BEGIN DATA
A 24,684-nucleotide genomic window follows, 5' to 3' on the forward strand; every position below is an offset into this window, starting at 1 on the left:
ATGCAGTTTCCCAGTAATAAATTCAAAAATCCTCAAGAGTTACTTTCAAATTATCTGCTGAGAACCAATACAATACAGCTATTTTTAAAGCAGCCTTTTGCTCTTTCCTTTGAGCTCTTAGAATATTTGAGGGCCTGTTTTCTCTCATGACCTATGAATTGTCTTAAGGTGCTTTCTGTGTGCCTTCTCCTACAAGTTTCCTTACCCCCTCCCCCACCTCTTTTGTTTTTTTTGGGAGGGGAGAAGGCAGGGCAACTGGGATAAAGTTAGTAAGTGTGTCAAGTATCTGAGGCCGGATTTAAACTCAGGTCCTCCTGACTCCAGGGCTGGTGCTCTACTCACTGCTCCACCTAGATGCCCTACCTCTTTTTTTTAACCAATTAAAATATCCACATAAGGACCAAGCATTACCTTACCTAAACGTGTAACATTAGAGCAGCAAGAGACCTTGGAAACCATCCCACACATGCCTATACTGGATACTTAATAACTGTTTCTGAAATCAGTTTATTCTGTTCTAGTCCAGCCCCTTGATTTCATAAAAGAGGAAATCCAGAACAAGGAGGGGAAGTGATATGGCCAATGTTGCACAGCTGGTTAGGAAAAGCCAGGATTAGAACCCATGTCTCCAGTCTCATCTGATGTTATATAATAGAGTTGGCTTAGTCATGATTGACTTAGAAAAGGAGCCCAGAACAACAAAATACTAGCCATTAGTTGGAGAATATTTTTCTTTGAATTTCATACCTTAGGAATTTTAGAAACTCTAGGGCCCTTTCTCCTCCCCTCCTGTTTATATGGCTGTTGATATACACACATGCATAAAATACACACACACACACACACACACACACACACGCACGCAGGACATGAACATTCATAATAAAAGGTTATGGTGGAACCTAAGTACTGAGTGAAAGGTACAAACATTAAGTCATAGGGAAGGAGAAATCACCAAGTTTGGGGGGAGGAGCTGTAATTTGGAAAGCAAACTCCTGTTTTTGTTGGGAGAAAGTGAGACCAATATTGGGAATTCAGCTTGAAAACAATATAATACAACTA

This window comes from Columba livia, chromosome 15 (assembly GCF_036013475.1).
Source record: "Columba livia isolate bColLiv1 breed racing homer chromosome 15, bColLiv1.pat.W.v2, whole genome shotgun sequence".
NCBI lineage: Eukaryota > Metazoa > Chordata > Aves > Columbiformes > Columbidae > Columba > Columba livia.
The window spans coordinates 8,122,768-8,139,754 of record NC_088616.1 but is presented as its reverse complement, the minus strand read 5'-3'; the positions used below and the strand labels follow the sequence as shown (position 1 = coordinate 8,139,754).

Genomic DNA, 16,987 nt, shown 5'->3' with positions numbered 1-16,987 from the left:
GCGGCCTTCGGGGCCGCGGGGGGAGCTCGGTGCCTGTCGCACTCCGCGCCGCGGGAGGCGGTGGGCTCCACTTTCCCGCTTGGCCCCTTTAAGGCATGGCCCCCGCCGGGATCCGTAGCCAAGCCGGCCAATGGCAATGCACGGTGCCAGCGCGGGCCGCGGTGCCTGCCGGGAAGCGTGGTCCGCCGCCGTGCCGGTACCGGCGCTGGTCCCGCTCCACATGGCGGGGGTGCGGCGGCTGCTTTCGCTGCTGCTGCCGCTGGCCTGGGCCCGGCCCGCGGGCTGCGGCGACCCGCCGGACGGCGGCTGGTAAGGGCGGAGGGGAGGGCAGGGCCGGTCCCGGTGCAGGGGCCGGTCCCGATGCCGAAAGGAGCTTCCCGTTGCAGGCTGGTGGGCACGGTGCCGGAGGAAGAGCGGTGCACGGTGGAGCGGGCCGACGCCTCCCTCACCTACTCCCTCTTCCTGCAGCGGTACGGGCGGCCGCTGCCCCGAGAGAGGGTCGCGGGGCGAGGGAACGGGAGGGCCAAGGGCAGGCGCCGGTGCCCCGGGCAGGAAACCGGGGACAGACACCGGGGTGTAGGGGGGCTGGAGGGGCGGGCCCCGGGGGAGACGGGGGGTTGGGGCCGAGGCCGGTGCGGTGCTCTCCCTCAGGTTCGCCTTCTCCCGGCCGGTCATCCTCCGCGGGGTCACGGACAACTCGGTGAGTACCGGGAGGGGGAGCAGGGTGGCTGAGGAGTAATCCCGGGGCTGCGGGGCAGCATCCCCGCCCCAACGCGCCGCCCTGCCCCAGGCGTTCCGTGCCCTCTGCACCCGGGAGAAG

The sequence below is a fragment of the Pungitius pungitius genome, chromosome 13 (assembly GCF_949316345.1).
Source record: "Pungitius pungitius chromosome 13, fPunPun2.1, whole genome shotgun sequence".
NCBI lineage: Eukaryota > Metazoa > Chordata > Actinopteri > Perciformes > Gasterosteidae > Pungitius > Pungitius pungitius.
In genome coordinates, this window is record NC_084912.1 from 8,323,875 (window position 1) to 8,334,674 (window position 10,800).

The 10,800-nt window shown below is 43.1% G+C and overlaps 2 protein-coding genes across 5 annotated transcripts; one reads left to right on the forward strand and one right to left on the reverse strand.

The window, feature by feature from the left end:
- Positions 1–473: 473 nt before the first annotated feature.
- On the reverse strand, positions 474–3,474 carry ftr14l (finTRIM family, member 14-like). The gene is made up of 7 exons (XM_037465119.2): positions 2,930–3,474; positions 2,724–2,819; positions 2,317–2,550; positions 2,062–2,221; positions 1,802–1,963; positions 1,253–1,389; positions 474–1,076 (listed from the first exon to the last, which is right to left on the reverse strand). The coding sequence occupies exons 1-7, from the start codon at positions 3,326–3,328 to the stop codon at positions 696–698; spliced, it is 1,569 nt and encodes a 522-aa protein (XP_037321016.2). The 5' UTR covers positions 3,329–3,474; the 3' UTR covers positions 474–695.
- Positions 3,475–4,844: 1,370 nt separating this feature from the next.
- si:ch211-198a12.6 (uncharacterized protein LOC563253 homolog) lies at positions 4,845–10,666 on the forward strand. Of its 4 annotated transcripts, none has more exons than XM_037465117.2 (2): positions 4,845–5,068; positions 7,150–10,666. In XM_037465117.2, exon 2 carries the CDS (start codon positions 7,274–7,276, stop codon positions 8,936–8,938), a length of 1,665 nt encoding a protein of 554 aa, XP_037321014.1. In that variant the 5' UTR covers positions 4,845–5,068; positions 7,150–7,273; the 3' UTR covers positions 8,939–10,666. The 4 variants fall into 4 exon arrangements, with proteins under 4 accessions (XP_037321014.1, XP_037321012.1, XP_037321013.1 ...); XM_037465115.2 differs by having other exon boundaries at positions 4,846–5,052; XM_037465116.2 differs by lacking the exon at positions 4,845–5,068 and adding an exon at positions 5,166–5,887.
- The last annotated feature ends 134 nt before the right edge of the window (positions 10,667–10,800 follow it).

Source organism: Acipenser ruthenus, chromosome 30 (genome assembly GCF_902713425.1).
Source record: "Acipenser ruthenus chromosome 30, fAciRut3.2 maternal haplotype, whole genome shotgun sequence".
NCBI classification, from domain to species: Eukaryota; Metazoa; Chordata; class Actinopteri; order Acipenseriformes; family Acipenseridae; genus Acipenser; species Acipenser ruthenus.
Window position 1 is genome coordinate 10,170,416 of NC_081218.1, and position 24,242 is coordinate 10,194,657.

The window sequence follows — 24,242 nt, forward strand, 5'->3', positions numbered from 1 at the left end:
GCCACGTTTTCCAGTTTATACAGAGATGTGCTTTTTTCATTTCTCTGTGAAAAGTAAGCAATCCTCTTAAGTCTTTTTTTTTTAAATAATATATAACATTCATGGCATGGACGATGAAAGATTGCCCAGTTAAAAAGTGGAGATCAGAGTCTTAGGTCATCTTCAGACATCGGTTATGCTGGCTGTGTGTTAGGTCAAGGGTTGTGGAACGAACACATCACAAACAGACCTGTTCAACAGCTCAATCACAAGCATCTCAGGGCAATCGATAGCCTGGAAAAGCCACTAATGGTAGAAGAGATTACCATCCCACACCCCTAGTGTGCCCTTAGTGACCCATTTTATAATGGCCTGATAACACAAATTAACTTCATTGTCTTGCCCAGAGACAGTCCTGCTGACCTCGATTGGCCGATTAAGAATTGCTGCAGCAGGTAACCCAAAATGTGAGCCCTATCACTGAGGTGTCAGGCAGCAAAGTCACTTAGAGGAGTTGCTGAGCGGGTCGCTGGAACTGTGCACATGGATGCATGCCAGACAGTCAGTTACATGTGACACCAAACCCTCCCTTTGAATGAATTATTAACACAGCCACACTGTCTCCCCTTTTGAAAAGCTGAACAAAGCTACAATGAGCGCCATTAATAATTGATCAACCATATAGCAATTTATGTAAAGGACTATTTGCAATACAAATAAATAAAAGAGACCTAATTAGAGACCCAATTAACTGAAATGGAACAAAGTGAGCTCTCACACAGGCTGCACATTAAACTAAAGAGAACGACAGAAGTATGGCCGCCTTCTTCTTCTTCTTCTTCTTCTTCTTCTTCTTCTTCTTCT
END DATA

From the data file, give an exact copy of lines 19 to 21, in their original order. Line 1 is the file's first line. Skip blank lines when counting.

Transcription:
- The last annotated feature ends 134 nt before the right edge of the window (positions 10,667–10,800 follow it).

Source organism: Acipenser ruthenus, chromosome 30 (genome assembly GCF_902713425.1).
Source record: "Acipenser ruthenus chromosome 30, fAciRut3.2 maternal haplotype, whole genome shotgun sequence".